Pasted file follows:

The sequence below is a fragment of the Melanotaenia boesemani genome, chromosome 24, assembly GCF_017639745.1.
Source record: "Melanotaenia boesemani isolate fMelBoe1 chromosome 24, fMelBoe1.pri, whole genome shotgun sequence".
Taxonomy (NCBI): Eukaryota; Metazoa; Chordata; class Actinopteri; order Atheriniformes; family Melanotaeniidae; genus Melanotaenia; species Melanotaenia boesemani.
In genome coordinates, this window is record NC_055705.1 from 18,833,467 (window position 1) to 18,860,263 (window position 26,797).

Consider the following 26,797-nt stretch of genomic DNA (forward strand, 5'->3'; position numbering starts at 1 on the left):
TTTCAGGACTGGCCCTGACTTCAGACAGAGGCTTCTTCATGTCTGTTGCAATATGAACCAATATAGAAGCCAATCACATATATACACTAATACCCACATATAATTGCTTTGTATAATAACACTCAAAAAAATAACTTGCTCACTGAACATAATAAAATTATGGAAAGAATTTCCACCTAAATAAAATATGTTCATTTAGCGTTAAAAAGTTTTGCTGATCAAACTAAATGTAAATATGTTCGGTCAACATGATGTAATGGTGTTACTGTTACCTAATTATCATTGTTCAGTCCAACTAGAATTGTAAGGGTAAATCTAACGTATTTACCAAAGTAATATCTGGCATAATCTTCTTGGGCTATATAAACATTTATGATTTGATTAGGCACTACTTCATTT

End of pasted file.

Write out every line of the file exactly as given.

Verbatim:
The sequence below is a fragment of the Melanotaenia boesemani genome, chromosome 24, assembly GCF_017639745.1.
Source record: "Melanotaenia boesemani isolate fMelBoe1 chromosome 24, fMelBoe1.pri, whole genome shotgun sequence".
Taxonomy (NCBI): Eukaryota; Metazoa; Chordata; class Actinopteri; order Atheriniformes; family Melanotaeniidae; genus Melanotaenia; species Melanotaenia boesemani.
In genome coordinates, this window is record NC_055705.1 from 18,833,467 (window position 1) to 18,860,263 (window position 26,797).

Consider the following 26,797-nt stretch of genomic DNA (forward strand, 5'->3'; position numbering starts at 1 on the left):
TTTCAGGACTGGCCCTGACTTCAGACAGAGGCTTCTTCATGTCTGTTGCAATATGAACCAATATAGAAGCCAATCACATATATACACTAATACCCACATATAATTGCTTTGTATAATAACACTCAAAAAAATAACTTGCTCACTGAACATAATAAAATTATGGAAAGAATTTCCACCTAAATAAAATATGTTCATTTAGCGTTAAAAAGTTTTGCTGATCAAACTAAATGTAAATATGTTCGGTCAACATGATGTAATGGTGTTACTGTTACCTAATTATCATTGTTCAGTCCAACTAGAATTGTAAGGGTAAATCTAACGTATTTACCAAAGTAATATCTGGCATAATCTTCTTGGGCTATATAAACATTTATGATTTGATTAGGCACTACTTCATTT